John Edwards, Britain’s Information Commissioner, has asked Lancashire Police to explain why they disclosed information about Nicola Bulley’s struggles with alcohol and menopause to the public. Former Victims’ Commissioner, Dame Vera Baird, criticized the police for this “dreadful error.”
Bulley, 45, has been missing since January 27 when she took her dog, Willow, for a walk along the banks of the River Wyre in Lancashire after dropping her two daughters off at a nearby primary school. This case has attracted a lot of attention from the press and social media.
On Wednesday, Lancashire Police held a press conference in which they said Bulley had “specific vulnerabilities” which led them to immediately assess her as “high risk” when she was reported missing. They later issued a statement clarifying what they meant by her “vulnerabilities.” The statement said that Bulley had in the past suffered with some significant issues with alcohol due to her struggles with menopause, which had resurfaced recently and caused challenges for her family.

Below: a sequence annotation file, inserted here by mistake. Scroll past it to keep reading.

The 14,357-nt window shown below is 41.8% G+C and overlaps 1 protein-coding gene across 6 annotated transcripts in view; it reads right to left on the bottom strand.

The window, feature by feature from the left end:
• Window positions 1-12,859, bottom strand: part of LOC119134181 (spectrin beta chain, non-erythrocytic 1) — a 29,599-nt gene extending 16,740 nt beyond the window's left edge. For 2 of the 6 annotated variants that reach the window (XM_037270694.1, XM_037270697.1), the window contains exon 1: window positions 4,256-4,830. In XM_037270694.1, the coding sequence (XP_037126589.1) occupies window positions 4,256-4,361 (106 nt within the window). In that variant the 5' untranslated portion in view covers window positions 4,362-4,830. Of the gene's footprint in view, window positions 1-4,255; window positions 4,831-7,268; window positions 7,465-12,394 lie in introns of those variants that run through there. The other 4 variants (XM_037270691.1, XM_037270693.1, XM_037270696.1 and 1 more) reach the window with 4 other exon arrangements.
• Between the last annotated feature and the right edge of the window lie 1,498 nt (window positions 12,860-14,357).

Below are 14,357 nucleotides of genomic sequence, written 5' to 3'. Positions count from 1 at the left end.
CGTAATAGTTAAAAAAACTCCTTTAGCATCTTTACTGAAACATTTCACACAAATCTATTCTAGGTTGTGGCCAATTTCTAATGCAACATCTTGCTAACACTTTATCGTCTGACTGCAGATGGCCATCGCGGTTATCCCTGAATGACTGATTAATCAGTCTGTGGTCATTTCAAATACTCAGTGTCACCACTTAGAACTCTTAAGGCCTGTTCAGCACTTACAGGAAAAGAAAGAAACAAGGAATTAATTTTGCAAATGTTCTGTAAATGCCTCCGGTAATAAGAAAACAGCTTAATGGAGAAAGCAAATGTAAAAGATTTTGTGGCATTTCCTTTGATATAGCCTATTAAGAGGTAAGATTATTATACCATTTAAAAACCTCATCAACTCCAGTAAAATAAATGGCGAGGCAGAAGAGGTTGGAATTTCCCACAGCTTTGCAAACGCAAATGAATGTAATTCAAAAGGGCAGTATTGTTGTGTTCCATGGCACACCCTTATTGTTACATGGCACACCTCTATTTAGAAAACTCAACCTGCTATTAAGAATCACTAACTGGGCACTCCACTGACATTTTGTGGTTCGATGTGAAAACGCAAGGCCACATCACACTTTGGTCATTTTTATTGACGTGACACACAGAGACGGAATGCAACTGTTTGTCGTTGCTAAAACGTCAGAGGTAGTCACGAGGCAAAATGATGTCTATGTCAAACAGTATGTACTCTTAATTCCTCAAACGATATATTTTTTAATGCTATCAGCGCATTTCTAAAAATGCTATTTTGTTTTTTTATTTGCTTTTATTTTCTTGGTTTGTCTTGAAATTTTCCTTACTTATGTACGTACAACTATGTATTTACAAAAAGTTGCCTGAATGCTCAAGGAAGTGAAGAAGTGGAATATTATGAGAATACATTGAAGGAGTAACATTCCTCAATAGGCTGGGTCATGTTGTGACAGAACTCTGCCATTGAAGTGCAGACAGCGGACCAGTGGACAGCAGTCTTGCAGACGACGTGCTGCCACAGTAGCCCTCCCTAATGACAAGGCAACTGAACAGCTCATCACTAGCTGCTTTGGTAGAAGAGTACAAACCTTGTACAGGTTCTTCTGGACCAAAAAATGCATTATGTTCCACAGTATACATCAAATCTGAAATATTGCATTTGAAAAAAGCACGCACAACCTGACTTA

Commissioner Edwards said that data protection law exists to ensure people’s personal information is not disclosed inappropriately. He said police can disclose information to protect the public and investigate crime, but they would need to demonstrate that such disclosure was necessary. Edwards said he would be asking Lancashire Police to explain how they reached the decision to disclose this information.
It has been reported that Home Secretary Suella Braverman has privately taken Lancashire Police to task over the move, although she has not commented on the matter publicly. Baird said the decision to reveal so much private information about Bulley was “sexist,” and questioned whether such details would have been released if the missing person was a man.
Bulley’s family issued a statement on Thursday saying that although they know Bulley would not have wanted this, there are people out there speculating and threatening to sell stories about her. They said Bulley was suffering from perimenopause and had stopped taking HRT medication due to intense headaches.
Lancashire Police have said they believe Bulley “went into the river” and was not a victim of foul play, but their failure to find a body has fuelled other theories on social media.
The Independent Office for Police Conduct has said it is assessing the information to determine whether an investigation is necessary over the contact officers had with Bulley.
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